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  • Michele Curatolo

How to manage an episode of low back pain?

Updated: Jul 4, 2023


A paradox

Nearly everyone experiences at least an episode of low back pain in their life (acute low back pain). Acute low back pain can cause substantial suffering and physical impairments, and is associated with very high social costs due to missing work days and use of healthcare. Despite the enormous frequency and social importance of acute low back pain, we know almost nothing about its causes, and there are hardly treatments that have been proven to be effective by rigorous research.

What causes acute low back pain?

Although patients are frequently provided with an explanation for their pain and a treatment plan, most diagnoses are based on hypotheses, and most treatments are unproven. Let's consider the example of "muscle tension", which is frequently provided as an explanation for acute low back pain. This diagnosis is based on the finding of tense/painful spots of the back. However, the tense/painful spots on the back may not be the source of the pain, and the causes of the muscle tension are unknown. Massage, manipulation, or local injections may be recommended to treat the muscle tension. If these treatments help, one may conclude that the problem was indeed in the muscle, and the treatments were effective. However, these conclusions are not necessarily correct.

Having improved "after" a treatment does not necessarily mean having improved "because of" the treatment

Most people with acute low back pain recover within a few weeks, regardless of the treatment they receive. In a very recent study, the likelihood of recovery was 70% before 1 week, 86% before 3 weeks, 91% before 6 weeks, and 93% before 12 weeks. This suggests that the natural course of acute low back pain is favorable and that the effect of any given treatment may be minimal.

Which treatments work?

A comprehensive discussion on treatments is outside the scope of this blog, but let's consider medications. A recent large systematic review has pooled together the results of 98 studies that included 15,134 patients, treated with 69 different medications or combinations of medications. The study found very modest evidence for the superiority of medications over placebo or of a medication over another.

The use of anti-inflammatory drugs, such as ibuprofen or diclofenac, is common and easy to access. However, a recent investigation has shown that taking these drugs during the acute stage of low back pain may increase the risk of developing chronic low back pain. This unexpected effect may be due to the role of inflammation in repairing damaged tissues; blocking this process may prevent proper healing, and thus prolong the pain.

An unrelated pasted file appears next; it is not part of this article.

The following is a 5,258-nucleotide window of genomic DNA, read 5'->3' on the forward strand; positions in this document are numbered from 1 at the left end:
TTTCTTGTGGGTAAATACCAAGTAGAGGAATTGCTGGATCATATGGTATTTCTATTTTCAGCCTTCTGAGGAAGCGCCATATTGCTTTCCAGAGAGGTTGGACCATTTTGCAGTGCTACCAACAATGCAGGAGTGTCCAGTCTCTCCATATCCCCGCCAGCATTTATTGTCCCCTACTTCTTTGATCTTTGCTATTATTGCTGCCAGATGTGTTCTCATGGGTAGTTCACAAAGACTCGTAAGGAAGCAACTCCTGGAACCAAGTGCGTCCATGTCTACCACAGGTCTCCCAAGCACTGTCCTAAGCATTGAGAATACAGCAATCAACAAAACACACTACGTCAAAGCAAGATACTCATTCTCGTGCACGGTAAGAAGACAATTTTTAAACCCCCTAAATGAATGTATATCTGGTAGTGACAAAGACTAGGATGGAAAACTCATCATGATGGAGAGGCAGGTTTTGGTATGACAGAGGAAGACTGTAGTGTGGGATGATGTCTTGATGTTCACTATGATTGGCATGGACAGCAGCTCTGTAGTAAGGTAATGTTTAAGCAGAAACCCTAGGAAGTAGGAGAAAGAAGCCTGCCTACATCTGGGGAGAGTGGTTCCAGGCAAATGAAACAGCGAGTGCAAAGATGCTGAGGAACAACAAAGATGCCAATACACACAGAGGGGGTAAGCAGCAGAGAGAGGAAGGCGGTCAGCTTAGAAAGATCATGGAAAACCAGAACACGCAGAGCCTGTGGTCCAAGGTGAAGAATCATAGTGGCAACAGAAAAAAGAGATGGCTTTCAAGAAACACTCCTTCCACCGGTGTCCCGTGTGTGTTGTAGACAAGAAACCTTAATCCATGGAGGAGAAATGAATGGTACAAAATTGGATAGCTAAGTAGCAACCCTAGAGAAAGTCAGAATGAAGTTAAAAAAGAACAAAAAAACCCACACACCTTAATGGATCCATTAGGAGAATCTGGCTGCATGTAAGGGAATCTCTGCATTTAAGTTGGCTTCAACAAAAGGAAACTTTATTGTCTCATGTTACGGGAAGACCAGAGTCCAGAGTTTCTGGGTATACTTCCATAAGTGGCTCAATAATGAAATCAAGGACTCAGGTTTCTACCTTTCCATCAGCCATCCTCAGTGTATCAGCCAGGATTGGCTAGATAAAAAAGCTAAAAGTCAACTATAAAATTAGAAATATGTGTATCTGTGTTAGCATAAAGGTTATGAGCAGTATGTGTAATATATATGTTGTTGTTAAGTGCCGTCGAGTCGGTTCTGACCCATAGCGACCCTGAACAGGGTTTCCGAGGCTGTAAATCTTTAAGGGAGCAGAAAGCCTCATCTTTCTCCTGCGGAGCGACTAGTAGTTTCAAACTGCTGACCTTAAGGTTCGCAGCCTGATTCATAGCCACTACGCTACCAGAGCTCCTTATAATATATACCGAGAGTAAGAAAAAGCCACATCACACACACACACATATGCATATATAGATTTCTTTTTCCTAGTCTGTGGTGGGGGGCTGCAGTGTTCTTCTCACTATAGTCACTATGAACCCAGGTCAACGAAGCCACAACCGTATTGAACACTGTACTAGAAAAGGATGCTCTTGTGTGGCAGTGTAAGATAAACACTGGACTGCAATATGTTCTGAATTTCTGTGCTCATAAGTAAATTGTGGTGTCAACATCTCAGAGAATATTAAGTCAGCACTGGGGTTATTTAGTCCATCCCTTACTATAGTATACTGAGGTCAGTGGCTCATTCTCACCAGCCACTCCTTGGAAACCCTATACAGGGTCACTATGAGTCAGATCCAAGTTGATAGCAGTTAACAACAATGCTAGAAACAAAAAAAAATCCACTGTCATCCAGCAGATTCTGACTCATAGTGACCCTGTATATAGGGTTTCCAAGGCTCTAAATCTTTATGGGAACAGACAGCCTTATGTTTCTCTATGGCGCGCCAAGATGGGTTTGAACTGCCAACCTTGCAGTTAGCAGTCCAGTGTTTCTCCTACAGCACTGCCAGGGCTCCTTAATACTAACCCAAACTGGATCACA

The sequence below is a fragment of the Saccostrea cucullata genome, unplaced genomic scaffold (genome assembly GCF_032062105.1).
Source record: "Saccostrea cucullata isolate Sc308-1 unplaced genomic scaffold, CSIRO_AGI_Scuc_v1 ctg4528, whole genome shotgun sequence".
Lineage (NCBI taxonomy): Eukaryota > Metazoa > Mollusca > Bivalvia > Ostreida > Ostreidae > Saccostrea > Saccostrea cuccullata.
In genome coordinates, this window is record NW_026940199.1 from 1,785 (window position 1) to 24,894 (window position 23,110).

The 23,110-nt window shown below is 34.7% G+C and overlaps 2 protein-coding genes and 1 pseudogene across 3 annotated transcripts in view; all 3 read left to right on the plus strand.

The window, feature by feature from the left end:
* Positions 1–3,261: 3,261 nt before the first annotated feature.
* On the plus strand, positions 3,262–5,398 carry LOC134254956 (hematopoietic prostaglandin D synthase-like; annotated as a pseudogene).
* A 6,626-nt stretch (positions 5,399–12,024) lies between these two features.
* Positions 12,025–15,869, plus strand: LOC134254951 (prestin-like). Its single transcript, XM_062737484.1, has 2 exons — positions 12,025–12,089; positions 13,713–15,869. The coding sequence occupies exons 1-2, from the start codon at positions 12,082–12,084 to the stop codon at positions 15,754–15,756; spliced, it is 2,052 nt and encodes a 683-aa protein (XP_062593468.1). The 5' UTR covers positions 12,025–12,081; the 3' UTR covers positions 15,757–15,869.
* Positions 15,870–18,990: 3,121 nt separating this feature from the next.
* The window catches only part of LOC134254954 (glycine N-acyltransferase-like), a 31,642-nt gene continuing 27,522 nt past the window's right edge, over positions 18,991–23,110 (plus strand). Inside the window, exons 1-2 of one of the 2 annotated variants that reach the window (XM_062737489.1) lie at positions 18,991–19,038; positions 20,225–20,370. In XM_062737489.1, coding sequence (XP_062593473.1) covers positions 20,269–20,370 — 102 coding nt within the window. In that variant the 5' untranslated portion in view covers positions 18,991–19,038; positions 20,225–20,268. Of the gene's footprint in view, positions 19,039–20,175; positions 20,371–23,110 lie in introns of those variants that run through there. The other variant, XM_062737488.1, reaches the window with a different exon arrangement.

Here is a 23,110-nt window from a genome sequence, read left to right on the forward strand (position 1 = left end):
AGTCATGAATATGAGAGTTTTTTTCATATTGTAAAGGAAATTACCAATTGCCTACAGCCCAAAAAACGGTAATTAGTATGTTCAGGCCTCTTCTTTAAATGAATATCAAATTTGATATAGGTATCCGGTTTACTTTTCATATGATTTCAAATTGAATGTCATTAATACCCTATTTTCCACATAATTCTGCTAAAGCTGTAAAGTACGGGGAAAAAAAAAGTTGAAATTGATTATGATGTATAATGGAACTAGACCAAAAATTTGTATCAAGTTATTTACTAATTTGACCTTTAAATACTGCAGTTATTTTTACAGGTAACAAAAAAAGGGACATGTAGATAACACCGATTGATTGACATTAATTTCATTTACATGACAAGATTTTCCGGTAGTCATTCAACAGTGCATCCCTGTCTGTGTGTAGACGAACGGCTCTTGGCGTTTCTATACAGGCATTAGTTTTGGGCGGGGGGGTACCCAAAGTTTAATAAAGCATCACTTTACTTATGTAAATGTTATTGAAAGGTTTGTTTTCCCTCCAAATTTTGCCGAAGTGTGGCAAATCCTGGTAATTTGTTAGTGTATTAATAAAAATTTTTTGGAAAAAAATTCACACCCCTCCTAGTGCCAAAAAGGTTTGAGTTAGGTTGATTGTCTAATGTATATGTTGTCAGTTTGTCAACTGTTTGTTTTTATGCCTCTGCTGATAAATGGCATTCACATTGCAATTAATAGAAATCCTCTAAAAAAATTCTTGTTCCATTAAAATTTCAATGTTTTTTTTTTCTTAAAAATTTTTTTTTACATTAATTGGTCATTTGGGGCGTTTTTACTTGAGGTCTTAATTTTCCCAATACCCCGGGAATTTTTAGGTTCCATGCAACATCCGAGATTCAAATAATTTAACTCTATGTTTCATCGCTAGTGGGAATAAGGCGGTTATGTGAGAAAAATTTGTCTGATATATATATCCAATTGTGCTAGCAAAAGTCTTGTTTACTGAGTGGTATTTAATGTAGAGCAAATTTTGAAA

There are many other options for treating acute low back pain, such as massage, manipulation, physical therapy, and more, but none of them are clearly and significantly better than letting the pain resolve naturally. When back pain is associated with leg pain due to spinal nerve pathology (radicular pain), epidural injections may be recommended. These injections can provide short-term relief, which can be helpful when the pain is unbearable. However, they are not likely to have long-term benefits (read more here).

Should opioids been prescribed?

Opioids are not effective for acute low back and neck pain, according to a new high-quality study. The study randomly assigned patients to receive either an opioid or a placebo. Neither the patients nor the researchers who assessed the outcomes knew which treatment was given. The results showed no difference between the opioid and the placebo groups, suggesting that opioids should not be prescribed for these conditions.

However, the results apply to the specific study conditions, which were in part peculiar. For example, a special formulation that releases the opioid slowly over 12 hours was administered twice a day. In most clinical situations, acute pain is treated typically as needed, and using rapid-release opioids.

Since we know so little, what should we do?

There is a very high chance of recovering from acute low back pain. Some people may experience anxiety and fear about their back health. Research has shown that these negative emotions are risk factors for chronic pain.

The most important treatment is reassure that time will lead to recovery

Most people do not need to seek professional help. Tests and specialized treatments are not indicated in the large majority of cases, and will cause costs with questionable benefits. For example, studies have shown that getting an MRI or other scans in this stage lead to more procedures, such as injections or surgery, without improving the long-term outcome. So, getting an MRI may do more harm than good (read more here).

Prioritize self-management:

  • If back pain is the only symptom, do not seek professional care for the first 2 weeks, or longer if there is a gradual improvement

  • Avoid diagnostic tools, such as MRI

  • Moderate and intermittent physical activity is important; avoid prolonged rest

  • Medication management should not be aggressive, and primarily based on acetaminophen/paracetamol, if not contraindicated

  • Avoid or use restrictively anti-inflammatory medications, as they may make your pain last longer

  • Avoid opioids, as they are not likely to work and may cause harm

  • You can try non-pharmacological and non-invasive treatments such as massage or acupuncture, knowing that it is unclear whether they will facilitate the recovery, as compared with waiting for spontaneous resolution.

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